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Off-island athletes join Team Am Samoa in Athletics & Bodybuiding competitions

Stanley Tapuaialupe Iakopo with his children

Honiara, SOLOMON ISLANDS — More off-island athletes have arrived to help Team American Samoa’s quest for medals in the 17th Pacific Games in the Solomon Islands.

A Samoan father and his three children who live in Saipan arrived on Wednesday night at Panatina Campus, to beef up Team American Samoa’s athletics and bodybuilding squad as they prepare to do battle.

Stanley Tapuaialupe Iakopo and his three children — Filomenaleonisa- 17 years old, Mametto- 16 years old and Audiescott-14 years old — will all be competing in the Athletics team, with Stanley also competing in bodybuilding.

In an exclusive interview with the 51-year-old father, he expressed his gratitude at being able to represent American Samoa in these Games.

“American Samoa holds a special place in my heart,” Iakopo declared. “I was born and raised there and I see my participation in these Games as a way of giving back to our community back home even though I now live in Saipan.”

Stanley Tapuaialupe Iakopo was born at LBJ Hospital and grew up in Ili’ili, near the golf course, with relatives in Nu’uuli, Pago Pago, Onenoa and Malaeloa.

He was raised by his maternal grandparents, Samataua Tapuaialupe and Akata Iakopo-Tapuaialupe, his grandfather was a Catholic Catechist at Fogagogo.

His mother Maria Filomena Tapuaialupe had divorced his Polish father and his mother’s brothers were his father figures.

Being half-caste, he was the only white-skinned, blonde-haired kid in his elementary class at Lupelele and his peers often made fun of him because of his looks.

However, he stood his ground and refused to be bullied, which resulted in many fights until he was finally accepted as one of “the boys.”

After elementary school, he continued his education at Marist High School where he graduated in 1990.

He then joined the local workforce at the Emergency Medical Services Academy (EMS) coordinated by then EMS Chief Fuapopo Avegalio, and worked as an Emergency Medical Technician (EMT) for three years.

He then left for Hawaii where he undertook his tertiary education at the University of Hawaii graduating with a Bachelor of Science in Speech Language Pathology and Audiology.

He also enrolled at Kapiolani Community College where he successfully completed a degree in Physio Therapy, then worked for a couple of years before going back to school and earning a degree in Nursing.

Still not satisfied with his academic accomplishments, he advanced his efforts to PreMed and Speech Pathology, which he also added to his resume and was offered a contract to work in Saipan.

It was in Saipan that he met his future wife and they settled there.

But it wasn’t long before he again enrolled for a Masters in Education degree, which he successfully completed, then began a stint as a teacher in Saipan.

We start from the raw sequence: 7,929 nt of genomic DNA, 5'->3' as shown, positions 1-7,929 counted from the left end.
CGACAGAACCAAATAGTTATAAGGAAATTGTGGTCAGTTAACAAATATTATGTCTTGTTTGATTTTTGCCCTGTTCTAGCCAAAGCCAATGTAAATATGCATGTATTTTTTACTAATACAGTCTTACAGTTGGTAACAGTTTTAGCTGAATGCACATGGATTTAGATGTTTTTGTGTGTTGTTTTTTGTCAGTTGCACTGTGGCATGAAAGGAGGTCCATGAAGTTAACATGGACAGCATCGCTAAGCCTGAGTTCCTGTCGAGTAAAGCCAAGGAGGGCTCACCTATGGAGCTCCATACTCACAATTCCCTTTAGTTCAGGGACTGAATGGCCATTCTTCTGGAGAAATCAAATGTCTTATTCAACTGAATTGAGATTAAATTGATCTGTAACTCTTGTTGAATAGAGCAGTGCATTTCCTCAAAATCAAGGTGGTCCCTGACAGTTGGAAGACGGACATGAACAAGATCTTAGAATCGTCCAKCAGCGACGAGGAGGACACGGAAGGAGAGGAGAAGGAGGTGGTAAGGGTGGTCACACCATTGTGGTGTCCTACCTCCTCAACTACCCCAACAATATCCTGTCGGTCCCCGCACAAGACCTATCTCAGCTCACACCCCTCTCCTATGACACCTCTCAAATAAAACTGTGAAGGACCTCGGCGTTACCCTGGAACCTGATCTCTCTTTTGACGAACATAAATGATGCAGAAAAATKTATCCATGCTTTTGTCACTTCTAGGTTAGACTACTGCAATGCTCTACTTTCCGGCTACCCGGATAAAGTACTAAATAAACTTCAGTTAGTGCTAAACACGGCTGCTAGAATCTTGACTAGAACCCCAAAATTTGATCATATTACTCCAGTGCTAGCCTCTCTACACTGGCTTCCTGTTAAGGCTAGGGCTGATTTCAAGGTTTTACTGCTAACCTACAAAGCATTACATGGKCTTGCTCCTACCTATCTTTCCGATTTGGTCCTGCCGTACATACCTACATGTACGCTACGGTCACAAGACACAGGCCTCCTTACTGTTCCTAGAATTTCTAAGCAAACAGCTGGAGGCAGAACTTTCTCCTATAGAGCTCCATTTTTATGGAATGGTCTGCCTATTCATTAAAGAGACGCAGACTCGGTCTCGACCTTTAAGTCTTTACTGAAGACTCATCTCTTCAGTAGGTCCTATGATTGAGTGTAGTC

Currently, he is in the process of writing his thesis for his doctorate. “The need to always strive for something better comes from the advice I received from my grandmother, who instilled in me the values of hard work and to always look to the future,” Iakopo reminisced. “She would always quote the Samoan saying, ‘Tu’utu’u le upega i le loloto…’ (Cast the net in the deeper parts of the ocean and you will catch bigger fish…) That has always motivated me to keep on striving for the best.”

The 51 year-old father of three points out that it is also the advice he instills in his children.

He revealed that he has encouraged his kids to live healthy lives by engaging in sports and striving to reach their full potential in their chosen sport.

All three have chosen to emulate their father by competing in track athletics.

Filomenaleonisa, who is a high school senior, will be competing in the 100 meters and 200 meters. She has represented American Samoa in the 2022 Pacific Mini Games, the 2022 Oceania Championships and the 2023 Oceania Cup.

She stated that she feels blessed to be able to represent American Samoa in these Games and that her goal is to represent the Territory in the Olympics some day.

 Of her two brothers, 14-year old Audiescott takes after her and hopes he will improve his time in the 100 meters, which is currently 11.97 seconds. He pointed out that he is still young and he will work hard to improve his time.

Mametto Iakopo, the 16-year old who will be competing in the 200 meters told Samoa News that he also likes boxing and that he is scheduled to fight his first ever amateur boxing fight on Dec. 16 when he returns home from the Games.

Their father Stanley will be running in the men’s 4x100 meter relay and is in the Bodybuilding competition.

The Iakopo clan is feeling pretty optimistic about next week’s Games and stated that they will give their all for American Samoa.

Athletics begin on the second week of the Games on Monday Nov. 27.

Stanley Iakopo acknowledged with thanks the support of American Samoa National Olympic Committee (ASNOC) President Tuia’ana Ed Imo and Don and Deanna Fuimaono of the American Samoa Athletics Association for their support.

Meanwhile, Team American Samoa will begin its Pacific Games campaign today with the women’s soccer team taking on the strong Papua New Guinea team at 7pm today, Friday November, 17, 2023 (yesterday in Solomon Islands).

This report from the 17th Pacific Games in Honiara, Solomon Islands has been made possible by the sponsorship of Paramount Builders, Inc. and ASNOC.